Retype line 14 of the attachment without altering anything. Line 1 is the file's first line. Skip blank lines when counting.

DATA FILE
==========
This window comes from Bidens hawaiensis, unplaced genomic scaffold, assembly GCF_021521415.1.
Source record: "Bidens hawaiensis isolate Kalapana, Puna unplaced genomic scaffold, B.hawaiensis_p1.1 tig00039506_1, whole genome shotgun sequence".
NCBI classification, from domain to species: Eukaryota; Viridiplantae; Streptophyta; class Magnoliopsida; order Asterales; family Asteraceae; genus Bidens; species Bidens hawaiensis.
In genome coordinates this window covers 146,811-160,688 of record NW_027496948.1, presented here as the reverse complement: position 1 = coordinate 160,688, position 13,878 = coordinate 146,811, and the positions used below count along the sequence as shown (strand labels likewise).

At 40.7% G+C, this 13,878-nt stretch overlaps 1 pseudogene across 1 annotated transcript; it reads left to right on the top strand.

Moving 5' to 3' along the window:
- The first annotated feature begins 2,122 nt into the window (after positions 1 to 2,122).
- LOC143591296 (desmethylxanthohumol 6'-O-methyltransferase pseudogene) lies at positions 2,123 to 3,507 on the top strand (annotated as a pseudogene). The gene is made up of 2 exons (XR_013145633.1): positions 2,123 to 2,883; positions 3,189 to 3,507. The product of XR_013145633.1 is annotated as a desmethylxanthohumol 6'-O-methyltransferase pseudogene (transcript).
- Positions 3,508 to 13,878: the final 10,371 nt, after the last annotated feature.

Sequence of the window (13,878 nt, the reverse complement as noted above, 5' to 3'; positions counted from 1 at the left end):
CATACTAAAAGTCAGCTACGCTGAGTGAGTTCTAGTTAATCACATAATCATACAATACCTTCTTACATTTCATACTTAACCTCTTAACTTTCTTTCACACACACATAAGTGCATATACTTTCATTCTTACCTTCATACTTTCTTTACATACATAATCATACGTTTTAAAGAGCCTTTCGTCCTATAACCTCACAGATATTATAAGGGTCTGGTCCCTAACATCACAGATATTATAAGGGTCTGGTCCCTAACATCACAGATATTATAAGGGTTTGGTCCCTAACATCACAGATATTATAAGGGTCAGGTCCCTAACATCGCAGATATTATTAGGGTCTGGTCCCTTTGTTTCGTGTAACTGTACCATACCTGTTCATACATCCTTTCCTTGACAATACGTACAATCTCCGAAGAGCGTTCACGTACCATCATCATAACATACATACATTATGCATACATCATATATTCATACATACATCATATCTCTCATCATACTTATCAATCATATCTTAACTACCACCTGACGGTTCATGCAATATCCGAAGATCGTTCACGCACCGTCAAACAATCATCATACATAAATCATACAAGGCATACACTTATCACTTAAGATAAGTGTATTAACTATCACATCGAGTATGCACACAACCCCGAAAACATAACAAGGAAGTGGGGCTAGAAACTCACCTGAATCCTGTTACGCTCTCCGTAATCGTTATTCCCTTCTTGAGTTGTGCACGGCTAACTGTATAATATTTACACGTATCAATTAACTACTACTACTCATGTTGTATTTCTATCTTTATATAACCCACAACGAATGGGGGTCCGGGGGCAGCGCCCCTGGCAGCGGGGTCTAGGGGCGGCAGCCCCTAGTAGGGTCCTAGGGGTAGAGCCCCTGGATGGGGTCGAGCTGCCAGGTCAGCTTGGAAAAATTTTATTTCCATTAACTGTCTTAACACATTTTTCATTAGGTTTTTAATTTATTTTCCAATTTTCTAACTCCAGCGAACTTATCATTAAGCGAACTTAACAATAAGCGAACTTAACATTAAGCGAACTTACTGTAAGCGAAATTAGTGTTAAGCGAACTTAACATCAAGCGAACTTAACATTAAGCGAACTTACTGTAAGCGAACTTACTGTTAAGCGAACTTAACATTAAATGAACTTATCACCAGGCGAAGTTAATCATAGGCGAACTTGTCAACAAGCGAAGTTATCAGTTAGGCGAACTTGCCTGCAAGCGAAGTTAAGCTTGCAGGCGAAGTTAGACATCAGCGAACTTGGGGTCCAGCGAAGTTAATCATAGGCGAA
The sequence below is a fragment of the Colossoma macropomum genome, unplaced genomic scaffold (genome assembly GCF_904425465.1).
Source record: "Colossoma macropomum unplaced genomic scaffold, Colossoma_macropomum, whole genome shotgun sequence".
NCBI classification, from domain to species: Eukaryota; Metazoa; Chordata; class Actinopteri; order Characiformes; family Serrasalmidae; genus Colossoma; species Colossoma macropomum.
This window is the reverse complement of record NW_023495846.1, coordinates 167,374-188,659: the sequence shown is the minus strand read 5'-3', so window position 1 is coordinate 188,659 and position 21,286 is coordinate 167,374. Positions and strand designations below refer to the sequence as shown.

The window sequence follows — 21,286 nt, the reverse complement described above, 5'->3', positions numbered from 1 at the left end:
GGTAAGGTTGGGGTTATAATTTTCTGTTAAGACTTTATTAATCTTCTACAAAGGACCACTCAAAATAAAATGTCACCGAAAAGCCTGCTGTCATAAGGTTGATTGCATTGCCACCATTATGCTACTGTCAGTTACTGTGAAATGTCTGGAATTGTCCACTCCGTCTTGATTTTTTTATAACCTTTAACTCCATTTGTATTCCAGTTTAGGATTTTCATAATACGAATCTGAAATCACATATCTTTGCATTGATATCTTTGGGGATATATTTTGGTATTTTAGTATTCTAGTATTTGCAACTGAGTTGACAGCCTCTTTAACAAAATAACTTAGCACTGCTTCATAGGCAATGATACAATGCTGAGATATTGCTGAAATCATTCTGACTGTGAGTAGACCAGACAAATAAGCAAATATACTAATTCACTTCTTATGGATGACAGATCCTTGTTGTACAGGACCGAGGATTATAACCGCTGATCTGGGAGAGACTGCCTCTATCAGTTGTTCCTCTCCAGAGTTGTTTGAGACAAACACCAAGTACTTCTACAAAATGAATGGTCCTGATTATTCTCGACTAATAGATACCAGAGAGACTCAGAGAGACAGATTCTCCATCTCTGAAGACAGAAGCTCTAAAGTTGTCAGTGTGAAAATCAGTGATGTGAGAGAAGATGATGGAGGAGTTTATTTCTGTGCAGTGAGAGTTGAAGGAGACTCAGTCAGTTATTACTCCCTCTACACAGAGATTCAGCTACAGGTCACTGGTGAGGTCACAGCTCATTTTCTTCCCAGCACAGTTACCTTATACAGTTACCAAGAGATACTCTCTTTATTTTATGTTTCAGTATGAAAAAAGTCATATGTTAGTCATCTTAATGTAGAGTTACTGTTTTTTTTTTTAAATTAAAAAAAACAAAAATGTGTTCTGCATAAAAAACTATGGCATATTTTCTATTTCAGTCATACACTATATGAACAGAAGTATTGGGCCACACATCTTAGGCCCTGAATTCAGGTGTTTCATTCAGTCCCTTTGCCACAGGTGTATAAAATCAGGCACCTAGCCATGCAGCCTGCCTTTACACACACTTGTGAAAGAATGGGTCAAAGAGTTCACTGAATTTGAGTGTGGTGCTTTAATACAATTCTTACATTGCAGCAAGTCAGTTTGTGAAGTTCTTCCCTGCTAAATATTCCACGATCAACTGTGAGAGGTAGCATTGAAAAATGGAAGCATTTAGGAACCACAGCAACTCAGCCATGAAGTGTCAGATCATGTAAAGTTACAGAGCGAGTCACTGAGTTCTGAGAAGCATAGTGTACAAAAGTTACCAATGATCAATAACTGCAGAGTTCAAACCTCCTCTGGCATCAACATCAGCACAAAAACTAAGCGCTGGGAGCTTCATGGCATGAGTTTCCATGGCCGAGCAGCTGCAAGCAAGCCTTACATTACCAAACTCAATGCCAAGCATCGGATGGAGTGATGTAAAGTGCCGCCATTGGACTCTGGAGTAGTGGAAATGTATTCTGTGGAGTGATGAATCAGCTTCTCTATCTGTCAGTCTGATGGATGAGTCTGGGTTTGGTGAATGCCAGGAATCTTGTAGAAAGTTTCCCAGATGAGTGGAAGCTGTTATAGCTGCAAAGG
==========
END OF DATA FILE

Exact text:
NCBI classification, from domain to species: Eukaryota; Metazoa; Chordata; class Actinopteri; order Characiformes; family Serrasalmidae; genus Colossoma; species Colossoma macropomum.